Fujiwhara Effect Latest News
On September 1, 2022, super typhoon Hinnamnor, the strongest tropical cyclone of the year, was hurtling towards Taiwan from the western Pacific Ocean. Another tropical storm called Gardo was moving towards Hinnamnor from its southeast. As the two approached each other, they started a dance around the central line between them, showcasing a textbook example of what is known as the Fujiwhara Effect. After the dance, which lasted over a day, Hinnamnor devoured Gardo and eventually made landfall in South Korea.
What is the Fujiwhara Effect
- The Fujiwhara Effect is any interaction between tropical storms formed around the same time in the same ocean region with their centres or eyes at a distance of less than 1,400 km, with intensity that could vary between a depression (wind speed under 63 km per hour) and a super typhoon (wind speed over 209 km per hour).
- Fujiwhara Effect Impacts:
- The interaction could lead to changes in the track and intensity of either or both storms systems.
- The effect makes cyclones more unpredictable due to their rapid intensification and change of track, which may lead to large-scale devastation.
- In rare cases, the two systems could merge, especially when they are of similar size and intensity, to form a bigger storm.
- Five different ways in which Fujiwhara Effect can take place:
- Elastic Interaction (EI): In this interaction, only the direction of motion of the storms changes and is the most common case. These are also the cases that are difficult to assess and need closer examination.
- Partial Straining Out (PSO): In this interaction, a part of the smaller storm is lost to the atmosphere.
- Complete Straining Out (CSO): In this interaction, the smaller storm is completely lost to the atmosphere and the straining out does not happen for storms of equal strength.
- Partial Merger (PM): In this interaction, the smaller storm merges partially into the bigger one.
- Complete Merger (CM): In this interaction, complete merger takes place between two storms of similar strength.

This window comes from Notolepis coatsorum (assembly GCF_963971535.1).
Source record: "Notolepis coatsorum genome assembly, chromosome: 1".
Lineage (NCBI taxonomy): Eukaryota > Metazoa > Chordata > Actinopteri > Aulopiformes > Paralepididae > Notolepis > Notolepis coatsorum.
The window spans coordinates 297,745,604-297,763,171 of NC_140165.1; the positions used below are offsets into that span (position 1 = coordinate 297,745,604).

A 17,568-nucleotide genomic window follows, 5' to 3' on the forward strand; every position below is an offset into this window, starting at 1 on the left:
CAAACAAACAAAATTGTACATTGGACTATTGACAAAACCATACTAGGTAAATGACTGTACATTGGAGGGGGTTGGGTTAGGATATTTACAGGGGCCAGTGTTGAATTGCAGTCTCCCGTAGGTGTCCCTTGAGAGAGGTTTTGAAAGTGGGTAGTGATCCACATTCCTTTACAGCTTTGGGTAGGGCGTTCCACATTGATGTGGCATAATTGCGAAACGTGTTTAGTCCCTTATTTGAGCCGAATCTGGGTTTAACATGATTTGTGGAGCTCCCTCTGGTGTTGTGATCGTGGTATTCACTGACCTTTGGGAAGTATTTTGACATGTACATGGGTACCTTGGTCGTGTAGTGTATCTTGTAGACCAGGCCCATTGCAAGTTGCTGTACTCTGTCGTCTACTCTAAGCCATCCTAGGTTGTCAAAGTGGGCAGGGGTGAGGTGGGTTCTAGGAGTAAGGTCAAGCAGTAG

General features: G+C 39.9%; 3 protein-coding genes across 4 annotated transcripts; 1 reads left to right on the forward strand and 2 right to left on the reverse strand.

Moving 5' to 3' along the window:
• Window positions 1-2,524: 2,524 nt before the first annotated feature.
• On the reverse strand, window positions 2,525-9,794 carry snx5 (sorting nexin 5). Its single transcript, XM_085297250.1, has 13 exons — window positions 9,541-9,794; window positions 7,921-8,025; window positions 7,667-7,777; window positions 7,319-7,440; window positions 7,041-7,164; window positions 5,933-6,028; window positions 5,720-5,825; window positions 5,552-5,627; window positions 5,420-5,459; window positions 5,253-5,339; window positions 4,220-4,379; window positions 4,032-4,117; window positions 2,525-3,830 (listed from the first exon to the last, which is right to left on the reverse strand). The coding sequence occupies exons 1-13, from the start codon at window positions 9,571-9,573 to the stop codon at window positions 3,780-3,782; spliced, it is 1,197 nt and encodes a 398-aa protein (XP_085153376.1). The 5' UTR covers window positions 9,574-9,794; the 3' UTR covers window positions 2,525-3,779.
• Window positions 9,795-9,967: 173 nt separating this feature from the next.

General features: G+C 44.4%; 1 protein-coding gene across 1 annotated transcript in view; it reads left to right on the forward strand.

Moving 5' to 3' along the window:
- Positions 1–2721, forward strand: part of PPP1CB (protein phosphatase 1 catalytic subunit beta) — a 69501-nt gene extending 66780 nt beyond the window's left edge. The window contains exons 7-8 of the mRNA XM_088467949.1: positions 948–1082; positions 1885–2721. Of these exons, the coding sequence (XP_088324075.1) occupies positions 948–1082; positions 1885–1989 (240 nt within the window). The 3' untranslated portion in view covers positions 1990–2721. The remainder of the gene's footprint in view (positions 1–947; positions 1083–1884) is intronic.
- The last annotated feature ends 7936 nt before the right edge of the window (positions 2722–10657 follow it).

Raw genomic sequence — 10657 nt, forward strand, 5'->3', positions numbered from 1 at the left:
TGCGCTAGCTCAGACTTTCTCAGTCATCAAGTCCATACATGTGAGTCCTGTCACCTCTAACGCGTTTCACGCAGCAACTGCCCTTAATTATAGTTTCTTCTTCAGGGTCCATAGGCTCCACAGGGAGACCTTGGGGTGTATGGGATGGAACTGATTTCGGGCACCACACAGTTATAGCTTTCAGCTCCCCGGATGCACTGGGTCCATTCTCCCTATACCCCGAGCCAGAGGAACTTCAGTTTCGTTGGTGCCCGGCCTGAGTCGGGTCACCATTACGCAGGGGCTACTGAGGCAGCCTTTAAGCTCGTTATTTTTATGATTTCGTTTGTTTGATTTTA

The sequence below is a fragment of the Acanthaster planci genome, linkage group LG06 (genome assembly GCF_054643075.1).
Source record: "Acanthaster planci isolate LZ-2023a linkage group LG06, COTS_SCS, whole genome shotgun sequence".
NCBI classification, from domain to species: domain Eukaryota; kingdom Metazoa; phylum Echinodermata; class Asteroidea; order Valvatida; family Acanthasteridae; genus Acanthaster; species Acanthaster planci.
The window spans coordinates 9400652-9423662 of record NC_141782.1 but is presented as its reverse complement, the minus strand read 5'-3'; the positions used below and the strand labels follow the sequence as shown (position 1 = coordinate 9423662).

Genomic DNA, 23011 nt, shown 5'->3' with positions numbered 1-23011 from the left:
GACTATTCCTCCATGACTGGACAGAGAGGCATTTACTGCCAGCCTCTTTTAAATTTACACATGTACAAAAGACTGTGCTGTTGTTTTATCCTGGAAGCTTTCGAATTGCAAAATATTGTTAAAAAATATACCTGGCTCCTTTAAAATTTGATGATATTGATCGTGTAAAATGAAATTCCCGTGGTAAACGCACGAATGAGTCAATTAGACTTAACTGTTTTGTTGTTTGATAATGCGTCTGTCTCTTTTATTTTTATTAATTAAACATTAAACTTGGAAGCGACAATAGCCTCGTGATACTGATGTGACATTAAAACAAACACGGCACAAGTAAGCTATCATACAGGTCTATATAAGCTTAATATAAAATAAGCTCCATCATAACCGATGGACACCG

The Fujiwhara Effect and Climate Change
- Possibility of Mega Cyclones: In an increasingly warming world, a merger between two large tropical cyclones over any of the global oceans could lead to the formation of a mega cyclone, causing devastation along coast-lines.
- Increased Frequency: In recent years, several storms have come close to undergoing the Fujiwhara Effect. For example:
- Just a week after Hinnamnor engulfed Gardo, two hurricanes—Danielle and Earl—formed one after the other in the North Atlantic Ocean, sparking fears of the Fujiwhara Effect.
- In April 2021, a similar event happened in the Indian Ocean, when cyclone Seroja interacted with cyclone Odette just off the coast of Western Australia.
- In 2020 hurricanes Marco and Laura had formed back to back in the small region of Gulf of Mexico and created a possibility of the Fujiwhara Effect.
- According to a research, just between 2013 and 2017 there were 10 cases of the Fujiwhara Effect, mostly weak interactions, in northwest Pacific Ocean.
- The Fujiwhara Effect Highlights the need for a closer examination of tropical cyclones and storms for studying Fujiwhara Interactions.
- Current climate models being used for tracking tropical cyclones around the world should take the Fujiwhara Effect into account which would make them more efficient and help in identifying when and where the effect would take place.